Vitamin D: Sunny Side Up, Please
- Tuesday, 01 July 2008
Vitamin D, commonly referred to as the sunshine vitamin, helps the body maintain normal levels of calcium and phosphorus in the blood. Vitamin D facilitates absorption of calcium in the body to form and maintain strong bones. Recent research suggests vitamin D may also provide protection from a growing list of chronic diseases including hypertension and several auto-immune diseases. Other roles vitamin D plays in the body is currently under investigation:
- Muscle strength: vitamin D improves balance and muscle performance thereby reducing the risk of falling.
- Osteoarthritis: vitamin D's anti-inflammatory effects on cartilage look promising.
- Gum disease: vitamin D suppresses inflammation that causes periodontal disease.
- Cancer: vitamin D hinders growth of new blood vessels that feed tumors.
- Insulin & Diabetes: preliminary evidence shows that vitamin D may positively influence resistance to insulin.
The term "Vitamin D" refers to several different forms of this nutrient. Two forms of vitamin D, important for humans, are: ergocalciferol (vitamin D2) synthesized by plants, and cholecalciferol (vitamin D3) synthesized by human skin when exposed to ultraviolet-B (UVB) rays, or consumed in one's diet.
Ergosterol is the basic building block of vitamin D in plants. When ultraviolet light from the sun hits the leaf of a plant, ergosterol is converted into ergocalciferol, or vitamin D2.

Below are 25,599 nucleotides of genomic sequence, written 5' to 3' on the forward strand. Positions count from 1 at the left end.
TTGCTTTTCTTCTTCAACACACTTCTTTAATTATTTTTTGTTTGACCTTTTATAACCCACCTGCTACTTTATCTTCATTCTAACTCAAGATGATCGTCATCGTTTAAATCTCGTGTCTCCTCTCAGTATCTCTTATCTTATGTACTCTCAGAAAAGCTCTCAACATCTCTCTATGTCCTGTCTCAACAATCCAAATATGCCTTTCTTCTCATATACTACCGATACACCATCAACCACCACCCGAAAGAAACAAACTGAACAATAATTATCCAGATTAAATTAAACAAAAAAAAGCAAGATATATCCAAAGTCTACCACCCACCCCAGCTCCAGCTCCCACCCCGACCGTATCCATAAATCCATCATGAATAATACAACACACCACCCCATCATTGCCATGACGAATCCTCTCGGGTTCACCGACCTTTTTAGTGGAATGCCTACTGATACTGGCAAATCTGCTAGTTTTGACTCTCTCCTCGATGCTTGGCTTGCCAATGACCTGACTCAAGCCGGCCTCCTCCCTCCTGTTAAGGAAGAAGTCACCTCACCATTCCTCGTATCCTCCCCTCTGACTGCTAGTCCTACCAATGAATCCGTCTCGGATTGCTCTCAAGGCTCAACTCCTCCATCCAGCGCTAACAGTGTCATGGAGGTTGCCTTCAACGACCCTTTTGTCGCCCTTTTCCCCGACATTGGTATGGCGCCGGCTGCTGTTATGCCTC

Cholesterol is the basic building block of vitamin D in humans. When UVB rays from sunlight reaches our skin cells, cholesterol is converted into cholecalciferol, or vitamin D3.
Both of these substances, ergocalciferol and cholecalciferol, are usually referred to as "pro-vitamin D". They are carried by the bloodstream to the liver, then the kidneys, as they are converted into fully active vitamin D, called calcitriol.
Who Needs Vitamin D and How Much?
The U.S. RDA/RDV for vitamin D is 400 IU. Most experts agree the current recommended intake is too low. Taking supplements of vitamin D, with or without calcium, increases the density of some bones including the hip. However, for vitamin D to help strengthen bones, it must be consumed in high enough doses.
Unless you're exposed to sunshine regularly, take a supplement. Plan to consume 1,000 IU of vitamin D a day. Vitamin D is usually included in multivitamins and is added to most calcium supplements. There is very little risk of overdose. It's safe to take well over 2,000 IU daily. Food sources of vitamin D include:
Catfish, 85 g cooked
|Sockeye salmon, tinned, Â¼ cup||480 IU|
|Sardines, canned in oil, drained, 1.75 oz.||250 IU|
|Tuna, light, canned in water or oil, 3 oz.||200 IU|
|Shrimp, 85 g cooked||170 IU|
|Milk, 1 cup||90 IU|
|Egg, 1 large||20 IU|